February 5, 2010

Cities for the people | Jan Gehl, Gehl Architects

Jan Gehl graduated from Architecture in 1960, a time to him represents an all time low point in city planning, when architects were big and people were quite small. After marrying a psychologist he started questioning why architecture solely focused on form and did not focus at all on people? For Jan Gehl, Architecture is the interaction between form and life. Cue Jan Gehl’s one stone, five birds policy. If you are sweet to people it is possible to create Lively, Attractive, Safe, Sustainable, and Healthy cities. Modernism, one of the evil of society according to Mr. Gehl, interpreted cities as bad and buildings as good. 1960, the year he graduated was also the year when post-war reconstruction started big time. At the same time there was an invasion on the city ten years after the war, the car invasion. Of course cheap petroleum fuelled this and all the city planner’s energy went into trying to make the car happy. Using Westport, a small town in the west of Ireland as an example, he argues that as a result of the car invasion, human dignity was being eroded. The ideologies of modernity need to be broken.

The Copenhagen city model of a more people orientated city is now being exported all over the world. Copenhagen is a city that improves a little every day through the use of policies such as the removal of 2% of the car parking spaces in the city each year. The slow and steady change is accepted by the citizens. Many more people now walk in the city because they have been invited to come and walk, sit, enjoy the city. People like people orientated cities and Mr. Gehl states “day by day the city is becoming more and more irresistible”.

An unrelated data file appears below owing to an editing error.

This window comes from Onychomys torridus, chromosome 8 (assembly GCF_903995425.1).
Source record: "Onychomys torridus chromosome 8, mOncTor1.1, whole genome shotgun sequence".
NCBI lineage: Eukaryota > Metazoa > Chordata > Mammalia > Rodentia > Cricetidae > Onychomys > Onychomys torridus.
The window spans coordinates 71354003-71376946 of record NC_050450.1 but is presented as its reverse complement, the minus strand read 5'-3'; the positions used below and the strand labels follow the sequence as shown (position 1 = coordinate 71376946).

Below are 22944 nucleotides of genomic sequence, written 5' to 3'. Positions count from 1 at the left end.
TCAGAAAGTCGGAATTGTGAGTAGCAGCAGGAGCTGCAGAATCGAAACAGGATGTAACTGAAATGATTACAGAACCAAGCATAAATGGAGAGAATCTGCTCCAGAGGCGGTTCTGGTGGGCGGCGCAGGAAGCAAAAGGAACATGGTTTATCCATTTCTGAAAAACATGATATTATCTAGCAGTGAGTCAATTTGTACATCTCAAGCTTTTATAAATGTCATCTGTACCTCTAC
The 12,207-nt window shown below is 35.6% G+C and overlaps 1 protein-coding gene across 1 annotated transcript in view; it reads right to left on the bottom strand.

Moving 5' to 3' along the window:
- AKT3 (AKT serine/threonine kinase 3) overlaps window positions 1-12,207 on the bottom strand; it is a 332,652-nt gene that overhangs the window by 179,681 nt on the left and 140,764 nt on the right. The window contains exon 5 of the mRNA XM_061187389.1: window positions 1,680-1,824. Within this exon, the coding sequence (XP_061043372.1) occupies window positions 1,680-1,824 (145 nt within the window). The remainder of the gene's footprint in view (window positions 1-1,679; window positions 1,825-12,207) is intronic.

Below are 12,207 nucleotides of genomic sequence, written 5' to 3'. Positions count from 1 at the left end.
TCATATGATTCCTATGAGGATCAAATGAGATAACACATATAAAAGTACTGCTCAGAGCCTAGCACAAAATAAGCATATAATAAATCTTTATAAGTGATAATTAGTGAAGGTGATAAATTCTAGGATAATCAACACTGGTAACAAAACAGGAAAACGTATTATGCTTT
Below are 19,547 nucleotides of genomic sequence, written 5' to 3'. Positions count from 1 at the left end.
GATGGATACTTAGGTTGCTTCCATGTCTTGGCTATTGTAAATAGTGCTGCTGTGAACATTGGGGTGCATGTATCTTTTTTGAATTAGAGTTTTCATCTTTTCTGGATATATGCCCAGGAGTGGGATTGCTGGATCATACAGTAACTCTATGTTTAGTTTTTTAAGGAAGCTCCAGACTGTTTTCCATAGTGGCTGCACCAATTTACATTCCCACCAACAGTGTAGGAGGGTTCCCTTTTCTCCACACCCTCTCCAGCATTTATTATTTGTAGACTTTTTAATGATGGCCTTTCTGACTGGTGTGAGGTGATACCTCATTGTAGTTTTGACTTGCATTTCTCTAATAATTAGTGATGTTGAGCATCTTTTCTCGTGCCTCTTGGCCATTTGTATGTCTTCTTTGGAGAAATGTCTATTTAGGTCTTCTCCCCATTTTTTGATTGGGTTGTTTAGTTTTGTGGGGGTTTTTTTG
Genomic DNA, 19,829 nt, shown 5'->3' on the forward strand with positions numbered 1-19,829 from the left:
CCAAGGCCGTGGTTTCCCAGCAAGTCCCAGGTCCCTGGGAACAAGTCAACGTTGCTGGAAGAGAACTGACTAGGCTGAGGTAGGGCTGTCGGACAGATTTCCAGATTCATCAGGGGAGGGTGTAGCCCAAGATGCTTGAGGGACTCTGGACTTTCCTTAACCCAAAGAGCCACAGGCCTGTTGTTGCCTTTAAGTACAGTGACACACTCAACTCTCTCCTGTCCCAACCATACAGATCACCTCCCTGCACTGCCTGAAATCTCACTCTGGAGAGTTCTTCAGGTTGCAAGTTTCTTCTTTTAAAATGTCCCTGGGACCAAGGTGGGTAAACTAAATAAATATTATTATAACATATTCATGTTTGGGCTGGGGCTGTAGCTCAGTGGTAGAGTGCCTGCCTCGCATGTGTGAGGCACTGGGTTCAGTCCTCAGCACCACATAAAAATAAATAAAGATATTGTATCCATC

The cycle culture created in Copenhagen is a truly wonderful thing. Everyone cycles, from the mayor to politicians and pregnant mothers. In most cites cyclists are predominantly male, aged between 20 - 25 years and dressed in full cycle gear ready for the Tour de France. Cycling is not an extreme sport in Copenhagen, in fact a recent study has revealed that Copenhagen cyclists are predominantly women. By having much less car traffic in the city, cycling becomes open to age groups 5 to 85+. Congestion problems in Copenhagen are now on the bicycle lanes and they have started to widen the bicycle lanes, systematically taking asphalt space from the motortraffic. It’s no reason that the city has been awarded the world’s finest city for people.
When the Copenhagen policy was introduced to Melbourne, the public spaces saw a 40% increase in use by people during the day, and a staggering 400% increase in use during the evening and night time, with 200-300% increase in activities in public space. Mayor Bloomberg of New York has created a vision ‘plaNYC’ to make it the most green of all. Presently there are one million commuting cars travelling into Manhattan each year and they have started construction on over 6,000 kilometres of bicycle lanes throughout the city. In Frank Sinatra’s famous words, If you can make it here you can make it anywhere.
Online video of lecture available from http://media.hum.ku.dk/podcast/podcast_portal/

Other speakers at the symposium were:
Klaus Bondam, Mayor in Copenhagen for Technical and Environmental Administration
Yusaku Imamura, Director, Tokyo Wonder Site, Counselor on Special Issue to the Governor, Tokyo Metropolitan Government, Tokyo, Japan
Peter Head, Director, Arup
Sunand Prasad (UK), Immediate Past President, Royal Institute for British Architecture (RIBA) & Senior Partner, Penoyre & Prasad LLP
Mario Cucinella (Italy), Founder Mario Cucinella Architects
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